Combining economic growth with net emissions reduction: the case of India
Grand From Rishi Patel And the Gökçe Bulut, both portfolio managers, LGM, BMO GAM. sponsored comment BMO Global Asset Management.
Indian Prime Minister Narendra Modi, who promised that the country would reach net zero emissions by 2070, was one of the highlights of the COP26 conference held last November. Unlike other more developed countries that have set the horizon of 2050 to achieve this goal, India is still a developing country.. This will require you to do a real balancing act to meet the growing demand for energy and lift a large percentage of your population out of poverty while reducing carbon dioxide emissions.
India and Climate Risk
Increasing income, growing population, and business-friendly policies have made India an excellent investment opportunity in emerging markets. The country has a large number of high-quality companies with strong business models, competitive advantages and solvent managers. But, Like many other developing countries, Indian citizens and businesses are particularly vulnerable to the effects of climate change.. Less predictable monsoons, higher average temperatures, and more frequent extreme weather events may slow economic activity, affect consumption, and displace millions of people. Moreover, as an emerging economy, India has less capacity to cushion these shocks.
Economic growth vs. Emission reduction
The challenge for India is to combine economic growth with emissions reduction. Before the pandemic, the World Bank estimated that about 22% of India’s population lived in poverty. However, the Regardless of the disruption of COVID, India has managed to dramatically improve the quality of life for its 1.4 billion people. For example, in 2018, Prime Minister Modi announced that electricity has reached every village in India. Although not all homes are connected to the grid, the progress of electricity is impressive and will improve the lives of millions of people.
India relies heavily on coal to meet this growing energy demand, so Reducing emissions from fossil fuels won’t be easy. The livelihoods of many families depend on coal, so reducing consumption of this raw material will not help win votes. Moreover, the development of the electricity grid and its adaptation to renewable energy sources requires significant investments.
However, we see positive signs: the country has taken important steps to transition to a low-carbon economy in various sectors and has become a leading country in terms of renewable capacity. Technological advances are making renewables cheaper compared to fossil fuels and India has some of the lowest prices in the world for solar PV projects. In fact, although it is still far from the government’s target (100 GW by the end of 2022), solar installed capacity has grown nearly 500% since 2016, to 40.1 GW.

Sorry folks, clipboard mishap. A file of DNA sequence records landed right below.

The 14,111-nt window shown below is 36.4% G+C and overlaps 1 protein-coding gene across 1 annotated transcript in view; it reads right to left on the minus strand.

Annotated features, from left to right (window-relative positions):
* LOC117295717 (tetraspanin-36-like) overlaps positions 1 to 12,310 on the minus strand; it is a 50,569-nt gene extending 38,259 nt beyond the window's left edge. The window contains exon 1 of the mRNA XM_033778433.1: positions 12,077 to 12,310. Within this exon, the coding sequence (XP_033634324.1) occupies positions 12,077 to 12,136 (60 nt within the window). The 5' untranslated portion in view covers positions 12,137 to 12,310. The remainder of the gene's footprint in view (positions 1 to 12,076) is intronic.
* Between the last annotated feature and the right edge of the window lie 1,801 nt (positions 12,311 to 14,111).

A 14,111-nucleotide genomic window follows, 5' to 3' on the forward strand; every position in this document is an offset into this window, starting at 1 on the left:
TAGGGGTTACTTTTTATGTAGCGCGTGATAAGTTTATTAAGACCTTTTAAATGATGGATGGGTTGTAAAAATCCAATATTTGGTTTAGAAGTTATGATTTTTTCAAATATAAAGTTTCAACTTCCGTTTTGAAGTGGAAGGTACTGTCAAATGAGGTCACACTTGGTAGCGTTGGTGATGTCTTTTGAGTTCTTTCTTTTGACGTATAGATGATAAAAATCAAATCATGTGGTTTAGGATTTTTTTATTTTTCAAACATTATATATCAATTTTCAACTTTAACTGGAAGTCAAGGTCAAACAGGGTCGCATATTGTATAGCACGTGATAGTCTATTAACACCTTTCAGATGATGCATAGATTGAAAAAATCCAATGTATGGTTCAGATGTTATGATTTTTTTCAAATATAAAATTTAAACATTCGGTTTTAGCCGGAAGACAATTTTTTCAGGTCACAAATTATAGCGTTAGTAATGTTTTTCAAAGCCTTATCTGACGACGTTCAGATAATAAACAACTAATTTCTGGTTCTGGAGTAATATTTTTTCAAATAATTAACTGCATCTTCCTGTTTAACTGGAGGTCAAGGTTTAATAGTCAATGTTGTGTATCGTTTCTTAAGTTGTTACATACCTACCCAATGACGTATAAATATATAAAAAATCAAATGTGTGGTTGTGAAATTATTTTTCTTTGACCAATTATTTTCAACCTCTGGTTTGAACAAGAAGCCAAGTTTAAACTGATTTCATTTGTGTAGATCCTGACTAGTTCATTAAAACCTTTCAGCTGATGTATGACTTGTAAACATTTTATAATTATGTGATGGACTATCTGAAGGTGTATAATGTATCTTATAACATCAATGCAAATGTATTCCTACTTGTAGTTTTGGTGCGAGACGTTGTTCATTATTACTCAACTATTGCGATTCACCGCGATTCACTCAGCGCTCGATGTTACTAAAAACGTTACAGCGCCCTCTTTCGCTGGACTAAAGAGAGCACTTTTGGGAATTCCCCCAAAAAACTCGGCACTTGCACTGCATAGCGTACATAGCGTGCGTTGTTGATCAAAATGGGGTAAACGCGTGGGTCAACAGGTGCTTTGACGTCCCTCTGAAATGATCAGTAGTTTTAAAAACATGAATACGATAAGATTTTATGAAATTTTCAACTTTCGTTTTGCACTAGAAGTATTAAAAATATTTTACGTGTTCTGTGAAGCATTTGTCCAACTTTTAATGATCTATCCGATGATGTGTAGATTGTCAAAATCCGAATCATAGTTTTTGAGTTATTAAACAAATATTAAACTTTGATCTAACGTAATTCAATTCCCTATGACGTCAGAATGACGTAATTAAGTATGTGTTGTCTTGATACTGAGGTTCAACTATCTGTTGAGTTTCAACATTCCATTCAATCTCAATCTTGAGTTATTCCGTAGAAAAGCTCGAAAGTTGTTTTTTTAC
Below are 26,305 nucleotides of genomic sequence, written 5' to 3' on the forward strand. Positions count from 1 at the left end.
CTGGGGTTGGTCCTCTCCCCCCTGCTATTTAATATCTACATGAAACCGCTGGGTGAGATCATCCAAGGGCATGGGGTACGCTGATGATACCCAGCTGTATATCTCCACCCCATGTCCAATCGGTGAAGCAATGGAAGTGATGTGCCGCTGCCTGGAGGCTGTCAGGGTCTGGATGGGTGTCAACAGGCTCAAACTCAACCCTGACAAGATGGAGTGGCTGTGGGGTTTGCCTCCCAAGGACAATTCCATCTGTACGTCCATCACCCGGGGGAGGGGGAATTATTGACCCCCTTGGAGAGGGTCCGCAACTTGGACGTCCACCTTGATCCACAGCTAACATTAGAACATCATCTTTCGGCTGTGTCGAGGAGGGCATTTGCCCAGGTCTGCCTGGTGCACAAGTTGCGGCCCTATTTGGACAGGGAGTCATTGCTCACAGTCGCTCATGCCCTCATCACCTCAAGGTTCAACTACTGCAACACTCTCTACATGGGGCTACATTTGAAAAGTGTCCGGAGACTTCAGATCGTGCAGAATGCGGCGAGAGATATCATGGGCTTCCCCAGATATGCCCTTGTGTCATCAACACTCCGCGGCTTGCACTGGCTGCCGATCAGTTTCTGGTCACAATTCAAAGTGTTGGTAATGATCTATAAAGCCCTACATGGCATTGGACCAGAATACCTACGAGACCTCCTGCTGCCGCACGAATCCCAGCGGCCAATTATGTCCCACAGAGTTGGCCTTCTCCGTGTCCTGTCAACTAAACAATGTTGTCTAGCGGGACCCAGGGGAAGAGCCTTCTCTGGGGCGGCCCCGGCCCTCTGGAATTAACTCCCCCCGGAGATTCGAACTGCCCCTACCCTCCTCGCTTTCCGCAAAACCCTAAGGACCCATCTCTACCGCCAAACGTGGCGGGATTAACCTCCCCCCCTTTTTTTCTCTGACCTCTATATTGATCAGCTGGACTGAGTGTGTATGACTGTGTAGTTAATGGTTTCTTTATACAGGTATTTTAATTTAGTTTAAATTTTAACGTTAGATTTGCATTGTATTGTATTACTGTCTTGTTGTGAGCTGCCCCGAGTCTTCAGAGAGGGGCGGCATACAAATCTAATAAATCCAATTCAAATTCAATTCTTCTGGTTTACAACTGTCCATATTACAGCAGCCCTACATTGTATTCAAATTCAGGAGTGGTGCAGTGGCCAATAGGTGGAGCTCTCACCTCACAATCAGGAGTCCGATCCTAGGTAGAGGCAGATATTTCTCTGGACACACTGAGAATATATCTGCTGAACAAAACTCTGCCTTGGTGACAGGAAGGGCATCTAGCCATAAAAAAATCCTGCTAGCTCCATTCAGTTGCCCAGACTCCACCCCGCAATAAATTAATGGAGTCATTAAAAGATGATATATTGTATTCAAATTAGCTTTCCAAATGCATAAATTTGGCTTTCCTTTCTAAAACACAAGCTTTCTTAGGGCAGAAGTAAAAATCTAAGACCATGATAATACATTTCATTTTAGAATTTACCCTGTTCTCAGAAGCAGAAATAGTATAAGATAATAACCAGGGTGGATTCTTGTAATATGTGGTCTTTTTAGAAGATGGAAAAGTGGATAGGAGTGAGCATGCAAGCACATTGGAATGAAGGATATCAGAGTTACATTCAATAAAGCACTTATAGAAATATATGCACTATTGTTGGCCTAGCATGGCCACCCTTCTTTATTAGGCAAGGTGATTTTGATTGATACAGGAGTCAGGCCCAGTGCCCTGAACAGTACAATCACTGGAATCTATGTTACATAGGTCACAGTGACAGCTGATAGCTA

Climate policy in India
India is the world’s third largest energy consumer, so the steps it is taking to reduce its emissions are essential to achieving global reduction targets. Besides his goal of achieving net zero emissions by 2070, Modi has also committed to the following by 2030:
- Increase renewable energy capacity in India to 500 gigawatts.
- Covering 50% of energy demand with renewable sources.
- Reducing the carbon intensity of the Indian economy by 45%.
- Total projected carbon emissions reduction by 1 billion tons.
India’s 2021 budgets have also focused more on sustainability and privatization Two-thirds of the $120,000 million to fund the transition to renewable energies. However, one of COP26’s biggest disappointments was that India, backed by China, called for the commitment to use coal as an energy source to be reduced from phase-out to phase-out.
We believe that India should prioritize providing more detail on its zero net objectives so that its plans can be properly evaluated and companies understand the role they are expected to play in this process, as well as the associated risks and business opportunities. India key to achieving global emissions reduction targets Modi’s commitment at COP26 was an important turning point in how the Asian country views its role in the global fight against climate change.
Modi also stressed that developed countries should make climate finance available to developing countries. Taking into account that India has contributed only 3.2% of total global carbon dioxide emissions since 1750 (Compared to the 4.6% contributed by the UK, which is twenty times smaller in terms of population), he may be right.
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